Rubrics and Tendrils of Richard Gehr

31 August 1995

On Drugs

By David Lenson

University of Minnesota Press, $21.95

With a billion books about the varieties of sexual experience in print, and a million titles devoted to rock and roll, the dearth of serious writing concerning drugs seems a most curious omission. Drugs, the middle note [whatever it's called] of decadent modernism's supreme power chord, have always been at least as much fun to talk about as they were to take. But apart from the occasional best-selling discussion with the antidepressant du jour , drug literature--or as poet and comp lit professor David Lenson calls it, "pharmacography"--has been largely an underground affair, as the many queerly illustrated self-published editions I've collected over the years attest. And while Terence McKenna has produced several weird and wonderful volumes in recent years, most drug research takes place far outside the mainstream, as evidenced by such recent underground classics as Alexander Shulgin's PIHKAL: A Chemical Love Story , Jonathan Ott's Pharmacotheon , and the pseudonymous D. M. Turner's Essential Psychedelic Guide .

Does the legal status of the most interesting psychoactive substances explain this? Not entirely. While Lenson affirms he's no "intellectual carpetbagger" to the discussion, it's drugs' ubiquity in contemporary culture that fascinates him. Nearly all of us get high on something--either sugar, nicotine, caffeine, alcohol, Prozac, pot, or heroin--every day. Why then, Lenson wonders, have so few writers addressed the phenomenology of the high without lapsing into dry empiricism, cagey Orientalism, or lurid confessional angst?

While everybody takes for granted the distinction between drugs and drugs , Lenson takes the unusual and refreshing tack of demanding a precise answer to the question, What is sobriety and so-called "straight" consciousness? His conclusion, that sobriety delimits those states of mind that allow "postindustrial Consumerism" to function smoothly, sets the stage for a series of eloquent and illuminating meditations on some fascinating modalities of drug use (e.g., addiction, user construction, memory, and regression) and studies of certain drugs themselves: marijuana, cocaine, alcohol, psychedelics, and various combinations thereof.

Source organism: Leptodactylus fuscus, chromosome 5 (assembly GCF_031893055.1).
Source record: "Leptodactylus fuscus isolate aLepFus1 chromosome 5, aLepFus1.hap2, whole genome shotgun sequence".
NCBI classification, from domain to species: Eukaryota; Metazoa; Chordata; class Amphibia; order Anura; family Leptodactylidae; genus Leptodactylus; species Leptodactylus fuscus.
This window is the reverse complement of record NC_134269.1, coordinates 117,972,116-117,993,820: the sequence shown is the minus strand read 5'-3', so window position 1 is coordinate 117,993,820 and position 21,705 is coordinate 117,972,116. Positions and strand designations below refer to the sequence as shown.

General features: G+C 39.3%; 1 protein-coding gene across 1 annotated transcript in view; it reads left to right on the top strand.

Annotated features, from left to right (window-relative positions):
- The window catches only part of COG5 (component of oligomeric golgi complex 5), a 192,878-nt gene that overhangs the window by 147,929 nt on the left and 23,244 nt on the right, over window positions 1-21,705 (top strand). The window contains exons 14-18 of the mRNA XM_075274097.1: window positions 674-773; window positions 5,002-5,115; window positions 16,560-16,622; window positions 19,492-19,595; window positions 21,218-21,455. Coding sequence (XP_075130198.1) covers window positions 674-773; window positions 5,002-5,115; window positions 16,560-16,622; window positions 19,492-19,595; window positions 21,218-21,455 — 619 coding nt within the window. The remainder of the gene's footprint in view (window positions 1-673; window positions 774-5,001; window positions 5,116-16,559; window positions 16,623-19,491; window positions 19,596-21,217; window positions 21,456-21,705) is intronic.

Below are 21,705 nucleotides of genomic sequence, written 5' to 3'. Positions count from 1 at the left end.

Drugs do their work where blood meets the brain and radicalized consciousness bristles against the body politic. "What if the enlightened self is the supreme revolutionary?" asks Lenson of LSD users. The author also acknowledges a "terrible respect" for opiate users, those meditative neoclassicists who make the deepest sacrifices for their high. But in their enslavement lies a sort of freedom. As Matt Dillon's Drugstore Cowboy character observed, most people don't know how they're going to feel from moment to moment, while a junkie has an excellent idea. By giving control of the body and feelings back to the individual (rather than to the corporation or product), drugs like pot, acid, and smack disrupt the consumerist model at the point where desire intersects with pleasure. Cocaine, on the other hand, is only about desire taken to the nth degree turned in upon itself. In this respect, it mocks, parodies, and undermines consumer society and thus cannot be tolerated. What's most troublesome about cannabis, for example, isn't its effects (for Lenson a "playful version of cognition" and "an integrated life of dream and waking"), but its estranged status. "The more one considers this problem the more certain it becomes that it is not so much the drug that must be outlawed as the antithetical state of mind that its administration encourages" .

On Drugs is surprisingly advocative [is this a word? My dictionary's still packed away] for a University of Minnesota Press title. Lenson concludes his most eloquent exercise in, shall we say, high theory with a modest proposal regarding America's expensive ongoing War on (Some) Drugs but realizes that legalizing pot and freeing America's several hundred thousand "prisoners of consciousness" remains a "utopian reverie." And that was before Newt Gingrich's recent dystopian fantasy of publicly executing drug smugglers en mass --a notion so insane you'd swear the guy must be on drugs.